Limited Ingredients
Credit: Self

For those of us that are hungry with an empty fridge

            If you’re anything like me, at least once a week, you look into your refrigerator in an attempt to start dinner and find nothing but half a stick of butter, a tomato, and a slice of cheese.  But before you reach for your phone to waste ten dollars on takeout, take a look through the freezer and the cupboard; chances are with a little ingenuity you can whip up a perfectly good dinner in no time.


Take Inventory


First, don’t just look in the refrigerator.  Check out the cupboard, the freezer, and even your baking supplies.  Identify what you have the most of.  There is most likely an unopened bag of rice, a can of beans, or a giant bag of spinach you bought on sale but never found a use for.


Whatever food product you have the most of will become your staple.  This is what you will plan the meal around.  Rice?  Think stir-fry. Beans?  Try chili.




If your kitchen is truly empty you will not have all the ingredients needed for any recipe, but recipes will give you an idea of the types of flavors that go into a meal. 


For example, chili pretty much always has a tomato base, but just because a recipe calls for a 15 oz. can of chopped tomatoes doesn’t mean you can’t chop your own tomatoes if you only have a can of whole peeled ones.  Even a few tablespoons of tomato paste will work in a pinch!    


Get Creative


            This will become easier over time, but try using the ingredients you have in unexpected ways.  If you have a bunch of eggs and some veggies, don’t just make an omelet, make a quiche!  Pastry dough is deceptively easy to make.  It’s nothing but flour, salt, and a fat mixed together.  No need to refrigerate it for the two hours before rolling it out.  You are making a quick dinner for yourself, not trying to impress houseguests.  Maybe it won’t be as pretty as the pictures, but it will taste just fine.   


A Few Meals to Keep in Mind


            There are a few versatile meals to keep in mind when raiding your kitchen for scraps of food to pull together into a meal.  Each of these meals can be made using just one staple and whatever else you happen to have lying around. 


1.  STIR-FRY (Staple: Rice)


Any veggies (raw, frozen, leftover) + Rice + Soy Sauce = Stir-fry


2.  PASTA (Staple: Pasta)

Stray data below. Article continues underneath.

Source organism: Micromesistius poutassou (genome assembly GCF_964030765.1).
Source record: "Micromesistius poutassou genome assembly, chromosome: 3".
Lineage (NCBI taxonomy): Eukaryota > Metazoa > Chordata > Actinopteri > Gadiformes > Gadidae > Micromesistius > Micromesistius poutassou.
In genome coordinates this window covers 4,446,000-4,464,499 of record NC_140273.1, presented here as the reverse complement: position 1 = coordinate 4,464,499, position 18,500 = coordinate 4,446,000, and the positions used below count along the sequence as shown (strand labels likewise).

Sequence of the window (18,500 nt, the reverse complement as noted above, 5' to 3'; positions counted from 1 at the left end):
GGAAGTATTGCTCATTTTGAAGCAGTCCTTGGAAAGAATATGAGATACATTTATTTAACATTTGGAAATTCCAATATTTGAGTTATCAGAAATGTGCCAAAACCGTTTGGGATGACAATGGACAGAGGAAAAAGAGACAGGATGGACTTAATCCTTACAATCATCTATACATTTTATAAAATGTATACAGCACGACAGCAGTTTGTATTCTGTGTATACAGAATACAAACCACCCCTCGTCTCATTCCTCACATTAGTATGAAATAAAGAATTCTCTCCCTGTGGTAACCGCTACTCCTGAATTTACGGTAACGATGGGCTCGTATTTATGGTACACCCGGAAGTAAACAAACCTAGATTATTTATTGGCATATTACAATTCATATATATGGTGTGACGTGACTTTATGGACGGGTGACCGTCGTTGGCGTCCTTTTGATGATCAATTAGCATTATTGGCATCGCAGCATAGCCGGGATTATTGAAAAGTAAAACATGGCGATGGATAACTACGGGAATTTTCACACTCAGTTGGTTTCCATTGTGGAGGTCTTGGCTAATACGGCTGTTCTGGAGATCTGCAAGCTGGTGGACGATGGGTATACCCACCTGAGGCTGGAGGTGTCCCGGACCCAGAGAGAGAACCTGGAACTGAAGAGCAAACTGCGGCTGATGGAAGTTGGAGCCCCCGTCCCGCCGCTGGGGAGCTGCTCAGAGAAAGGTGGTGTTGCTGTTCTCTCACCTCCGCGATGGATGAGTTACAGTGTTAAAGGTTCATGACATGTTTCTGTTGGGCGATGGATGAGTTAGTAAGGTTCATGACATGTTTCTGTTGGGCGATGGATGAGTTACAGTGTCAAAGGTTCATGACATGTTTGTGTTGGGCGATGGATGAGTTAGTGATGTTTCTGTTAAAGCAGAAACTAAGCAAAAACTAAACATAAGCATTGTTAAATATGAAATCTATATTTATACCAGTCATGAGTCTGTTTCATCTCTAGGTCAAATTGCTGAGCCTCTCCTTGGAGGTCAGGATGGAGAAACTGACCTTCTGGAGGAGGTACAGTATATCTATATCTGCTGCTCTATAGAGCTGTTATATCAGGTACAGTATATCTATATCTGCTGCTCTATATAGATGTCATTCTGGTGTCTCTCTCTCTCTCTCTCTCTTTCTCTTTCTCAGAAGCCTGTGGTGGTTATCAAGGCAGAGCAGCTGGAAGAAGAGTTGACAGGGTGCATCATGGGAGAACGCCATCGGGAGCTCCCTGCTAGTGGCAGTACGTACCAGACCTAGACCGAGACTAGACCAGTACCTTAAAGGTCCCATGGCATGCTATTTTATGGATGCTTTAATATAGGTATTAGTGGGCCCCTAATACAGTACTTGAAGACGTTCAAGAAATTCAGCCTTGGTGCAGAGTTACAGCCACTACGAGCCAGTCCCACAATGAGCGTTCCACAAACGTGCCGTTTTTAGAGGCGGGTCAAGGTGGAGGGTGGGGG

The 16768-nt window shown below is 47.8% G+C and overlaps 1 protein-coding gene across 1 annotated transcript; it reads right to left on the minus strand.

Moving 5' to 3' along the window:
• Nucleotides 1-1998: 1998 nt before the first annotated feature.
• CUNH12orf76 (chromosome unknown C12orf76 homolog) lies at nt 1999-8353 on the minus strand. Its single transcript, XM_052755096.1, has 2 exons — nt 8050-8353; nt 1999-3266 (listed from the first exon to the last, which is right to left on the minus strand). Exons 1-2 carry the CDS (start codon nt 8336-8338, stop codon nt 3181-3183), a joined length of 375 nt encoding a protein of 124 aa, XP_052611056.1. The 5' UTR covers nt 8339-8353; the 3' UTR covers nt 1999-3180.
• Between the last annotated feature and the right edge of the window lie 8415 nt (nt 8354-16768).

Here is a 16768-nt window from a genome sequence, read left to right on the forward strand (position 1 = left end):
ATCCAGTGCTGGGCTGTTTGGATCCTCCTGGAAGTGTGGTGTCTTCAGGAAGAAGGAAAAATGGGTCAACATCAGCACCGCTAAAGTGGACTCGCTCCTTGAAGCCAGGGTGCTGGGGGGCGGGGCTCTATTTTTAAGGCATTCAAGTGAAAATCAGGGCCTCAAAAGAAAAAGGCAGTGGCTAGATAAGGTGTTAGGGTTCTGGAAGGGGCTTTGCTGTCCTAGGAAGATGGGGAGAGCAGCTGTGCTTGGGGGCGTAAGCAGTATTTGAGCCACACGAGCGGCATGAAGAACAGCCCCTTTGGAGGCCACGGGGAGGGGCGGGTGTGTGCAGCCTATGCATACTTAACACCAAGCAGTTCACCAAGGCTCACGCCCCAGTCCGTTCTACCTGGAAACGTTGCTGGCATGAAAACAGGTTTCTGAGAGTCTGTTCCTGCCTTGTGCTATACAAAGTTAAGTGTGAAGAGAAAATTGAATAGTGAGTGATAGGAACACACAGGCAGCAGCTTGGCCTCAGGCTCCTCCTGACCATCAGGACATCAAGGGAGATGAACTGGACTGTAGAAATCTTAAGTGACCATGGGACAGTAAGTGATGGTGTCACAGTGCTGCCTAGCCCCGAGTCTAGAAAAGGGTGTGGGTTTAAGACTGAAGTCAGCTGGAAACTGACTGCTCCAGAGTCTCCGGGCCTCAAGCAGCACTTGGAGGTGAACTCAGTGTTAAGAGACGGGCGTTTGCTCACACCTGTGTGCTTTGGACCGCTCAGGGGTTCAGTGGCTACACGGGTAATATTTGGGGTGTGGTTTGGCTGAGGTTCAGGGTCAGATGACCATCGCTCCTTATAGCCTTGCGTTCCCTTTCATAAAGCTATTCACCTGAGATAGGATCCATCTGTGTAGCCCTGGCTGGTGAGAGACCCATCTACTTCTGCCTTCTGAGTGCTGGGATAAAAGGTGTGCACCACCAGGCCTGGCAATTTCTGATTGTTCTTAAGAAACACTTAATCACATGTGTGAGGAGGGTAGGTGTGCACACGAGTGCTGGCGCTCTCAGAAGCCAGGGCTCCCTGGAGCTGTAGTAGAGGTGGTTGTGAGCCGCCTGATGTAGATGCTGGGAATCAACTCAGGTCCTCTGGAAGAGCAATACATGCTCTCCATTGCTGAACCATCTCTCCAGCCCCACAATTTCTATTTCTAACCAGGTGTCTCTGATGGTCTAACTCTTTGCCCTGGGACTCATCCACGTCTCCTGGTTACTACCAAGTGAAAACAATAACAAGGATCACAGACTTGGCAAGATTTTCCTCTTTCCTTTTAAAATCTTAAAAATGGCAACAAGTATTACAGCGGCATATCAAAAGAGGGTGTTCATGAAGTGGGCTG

Ah pasta, the college student go-to.  But don’t just make pasta and canned tomato sauce. 


Use equal parts flour and fat to make a roux and add it to milk with some cheese and spices for a cream sauce. 


Sautee a bunch of chopped garlic in olive oil and pour it over pasta for Spaghetti Aglio e Oilio.


Or just fry some onions and veggies in oil and toss the pasta into the hot pan for a minute or so for a simple and unexpected pasta meal. 


3.  BLENDED SOUPS (Staple: Veggies or Potatoes)


If you have a blender or food processer, blended soups can be an easy and tasty way to use up any odd vegetables you have lying around. 


Simply boil the veggies in a broth, once soft, toss in any spices or dairy products you desire, and blend.


While root vegetables and many winter and fall vegetables such as carrots, parsnips, and butternut quash make excellent soups on their own, it is best to combine lighter vegetables such as broccoli and spinach with potatoes. 


Some of my favorite soups include:

                        -Broth + Onions + Carrots + Coriander

                        -Broth + Leeks (or onions) + Potatoes + Cheese

                        -Broth + Potatoes + Spinach + a dollop of sour cream in the bowl

                        -Broth + Onions + Butternut Squash + Nutmeg

                        -Broth + Potatoes + Broccoli + Cheese + Mustard


4.  FLATBREADS (Staple: Flour)


Flatbreads can be an excellent addition to any soup, salad, meat or veggie dish you have managed to whip up.  They can make a last minute scramble really feel like a full meal.


Once again, I would suggest looking at some recipes online for inspiration and proportions, but flatbreads are deceptively easy to make.  Simply mix flour, baking powder, salt, spices, and water into a dough, flatten it, and fry it on a grill or in an oiled skillet until both sides are browned and the flatbread has cooked through. 


Planning for an Unplanned Meal


            Finally, here are a few things you can pick up next time you are at the grocery store that have long shelf lives and can make future ‘empty kitchen’ meals easier to manage:



-Frozen and Canned Veggies

-Broth Cubes/Cans/Cartons

-Canned Beans (dried beans must be soaked overnight, so they don’t tend to work well for last minutes meals)  


-Baking Powder and Baking Soda



-Flavoring Sauces (Soy Sauce, Hot Sauce, BBQ Sauce, etc.)



Now I’m off to make a baked potato with cheese and a side salad…. because that’s all I have in my kitchen.